While designing website graphics and opting in for the PNG format, either png 8 or png 24, you might notice that everything looks fine in Firefox, Safari, Chrome, even some of the other popular browsers…with the exception of the non-compliant browser called “Internet Explorer” from a company called Microsoft. With this browser, regardless of the version, you will notice that png’s look different, especially if you have an image on a background that has the same colour as your graphic, only to discover in IE that is not so.
A New Word to Learn – Gamma
I won’t go into the explaination of what “Gamma” is but if you are interested, you can check out Wikipedia’s Gamma information of what it is. However, for the purpose of the issue relating to png’s, there is a gamma value that is applied when you save an optimized version of an image as a png format graphic. To give you a visual idea of what happens when viewing standard png images within Internet Explorer, you can see the screenshot below that depicts the undesired result:
What you see in the sample above is actually half is an image and the other half is a background solid colour; believe it or not, both were created with the same colour value. Not the ideal situation when designing graphics…Generally to solve this there are png scripts and other programming methods to include into your website, but who wants to load more scripting?
Tweak PNG – A very Cool Application
I came across a cool application called TweakPNG that is free to download that helps solve the dilema shown above because it’s a standalone application that you open like any program on your computer. Basically you open it up and drag your newly saved png graphics one-by-one into the TweakPNG window, right click on the “gamma” line you will normally find (see the screenshot below), delete that line (just that line), save it, and then you can drag another image into it.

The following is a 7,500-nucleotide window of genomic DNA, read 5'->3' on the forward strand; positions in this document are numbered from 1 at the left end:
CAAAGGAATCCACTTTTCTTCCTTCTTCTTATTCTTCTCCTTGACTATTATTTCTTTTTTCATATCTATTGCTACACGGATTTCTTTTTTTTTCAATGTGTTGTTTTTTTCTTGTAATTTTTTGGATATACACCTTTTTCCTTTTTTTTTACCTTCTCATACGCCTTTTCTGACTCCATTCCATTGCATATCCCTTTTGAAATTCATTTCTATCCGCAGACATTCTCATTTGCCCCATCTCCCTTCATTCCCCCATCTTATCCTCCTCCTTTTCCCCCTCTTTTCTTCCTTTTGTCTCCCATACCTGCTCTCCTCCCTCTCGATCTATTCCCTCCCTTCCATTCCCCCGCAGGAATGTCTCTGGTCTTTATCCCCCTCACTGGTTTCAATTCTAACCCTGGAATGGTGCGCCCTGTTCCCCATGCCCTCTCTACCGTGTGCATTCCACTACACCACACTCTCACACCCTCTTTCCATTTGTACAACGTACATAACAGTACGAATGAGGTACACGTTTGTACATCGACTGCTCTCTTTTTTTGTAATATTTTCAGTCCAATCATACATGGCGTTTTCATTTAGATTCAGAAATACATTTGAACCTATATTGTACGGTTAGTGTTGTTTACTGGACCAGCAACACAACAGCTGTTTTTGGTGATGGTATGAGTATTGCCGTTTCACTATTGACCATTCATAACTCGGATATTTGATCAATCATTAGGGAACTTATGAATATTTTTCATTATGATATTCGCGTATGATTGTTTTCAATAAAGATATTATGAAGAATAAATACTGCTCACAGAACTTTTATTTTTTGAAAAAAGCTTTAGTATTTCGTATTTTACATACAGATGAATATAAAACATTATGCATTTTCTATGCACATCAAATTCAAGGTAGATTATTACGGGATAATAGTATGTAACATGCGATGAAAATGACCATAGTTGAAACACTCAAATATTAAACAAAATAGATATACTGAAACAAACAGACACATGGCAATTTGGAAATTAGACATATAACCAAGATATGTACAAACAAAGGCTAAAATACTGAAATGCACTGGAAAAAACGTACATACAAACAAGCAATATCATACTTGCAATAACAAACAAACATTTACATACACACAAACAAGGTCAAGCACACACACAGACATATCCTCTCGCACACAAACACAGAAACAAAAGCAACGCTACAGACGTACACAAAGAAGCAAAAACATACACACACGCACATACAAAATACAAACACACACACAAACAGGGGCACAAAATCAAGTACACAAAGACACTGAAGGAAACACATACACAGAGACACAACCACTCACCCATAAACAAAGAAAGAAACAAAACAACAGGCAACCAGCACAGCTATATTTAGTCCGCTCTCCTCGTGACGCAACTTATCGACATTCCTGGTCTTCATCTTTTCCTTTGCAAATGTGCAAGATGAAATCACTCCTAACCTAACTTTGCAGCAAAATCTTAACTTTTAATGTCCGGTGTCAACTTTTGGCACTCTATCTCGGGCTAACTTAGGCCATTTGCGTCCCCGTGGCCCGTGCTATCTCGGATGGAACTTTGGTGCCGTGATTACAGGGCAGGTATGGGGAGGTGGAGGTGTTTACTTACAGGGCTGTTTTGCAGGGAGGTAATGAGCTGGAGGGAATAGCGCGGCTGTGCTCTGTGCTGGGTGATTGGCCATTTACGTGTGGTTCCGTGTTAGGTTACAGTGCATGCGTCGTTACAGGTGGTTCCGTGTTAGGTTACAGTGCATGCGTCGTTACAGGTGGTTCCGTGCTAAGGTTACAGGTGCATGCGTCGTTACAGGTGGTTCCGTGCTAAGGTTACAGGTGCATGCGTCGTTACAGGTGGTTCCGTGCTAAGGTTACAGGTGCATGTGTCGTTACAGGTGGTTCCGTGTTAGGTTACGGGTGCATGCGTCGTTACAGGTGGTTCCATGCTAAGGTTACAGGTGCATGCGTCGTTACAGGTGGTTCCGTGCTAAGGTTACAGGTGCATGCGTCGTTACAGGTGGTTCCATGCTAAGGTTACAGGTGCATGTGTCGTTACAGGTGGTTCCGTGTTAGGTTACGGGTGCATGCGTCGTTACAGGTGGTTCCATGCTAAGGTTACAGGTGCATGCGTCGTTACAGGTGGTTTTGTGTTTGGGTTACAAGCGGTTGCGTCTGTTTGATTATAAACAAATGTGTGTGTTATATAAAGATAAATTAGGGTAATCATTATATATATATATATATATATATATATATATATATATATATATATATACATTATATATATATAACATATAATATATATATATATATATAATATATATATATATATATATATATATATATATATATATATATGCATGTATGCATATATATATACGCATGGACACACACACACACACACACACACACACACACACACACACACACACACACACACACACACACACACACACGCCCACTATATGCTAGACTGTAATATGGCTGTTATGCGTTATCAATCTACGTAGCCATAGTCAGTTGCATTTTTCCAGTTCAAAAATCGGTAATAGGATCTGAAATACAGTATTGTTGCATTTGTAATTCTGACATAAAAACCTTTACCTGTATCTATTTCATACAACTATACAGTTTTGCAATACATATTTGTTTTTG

If all went well, that first blue graphic I shown earlier with the blue background will now look like this:
Now it looks perfect!
One type of graphic that is common to use is the “transparent” gif which lets you have the background of the page show through whatever image you create. However, there is now a transparent png, also known as png-24. This lets you have transparent png’s instead of gif’s but with a better quality result. A good example is on this website (Pixel Theme Studio) because if you look on the left and right side of the content area, you will see a dark outer glow down each side. This glow effect is done with a transparent png-24 graphic which lets the overall page background (the gradient colours) show through and gives a smooth transition. If I were to change the background, the outer glow graphics will still maintain their transparency. Another example is the big article image I have here with the giant PNG word on top of the astract graphic. I actually did that on purpose with a transparent PNG-24 image to show how it looks on top of a pattern. If I didn’t optimize this image with the TweakPNG application, in IE the PNG acronymn would be one big white square in IE.
Quick Note About Graphic Software
Although I have not tried the latest graphics software from the popular Corel, but I know that Photoshop did a horrible job of optimizing png’s. Before they bought out their only major competition, Macromedia, Fireworks was Adobe’s competition for web graphics where Macromedia’s Fireworks optimized png’s when saving, resulting in good quality images. However, Adobe now has Fireworks and I am wondering if the new Photoshop version (now CS5) uses the Fireworks technology because I used the trial version to test this out and I was able to get a good png without further optimization. For all previous versions, the TweakPNG application I mentioned will probably be your best solution…unless you are using Fireworks.
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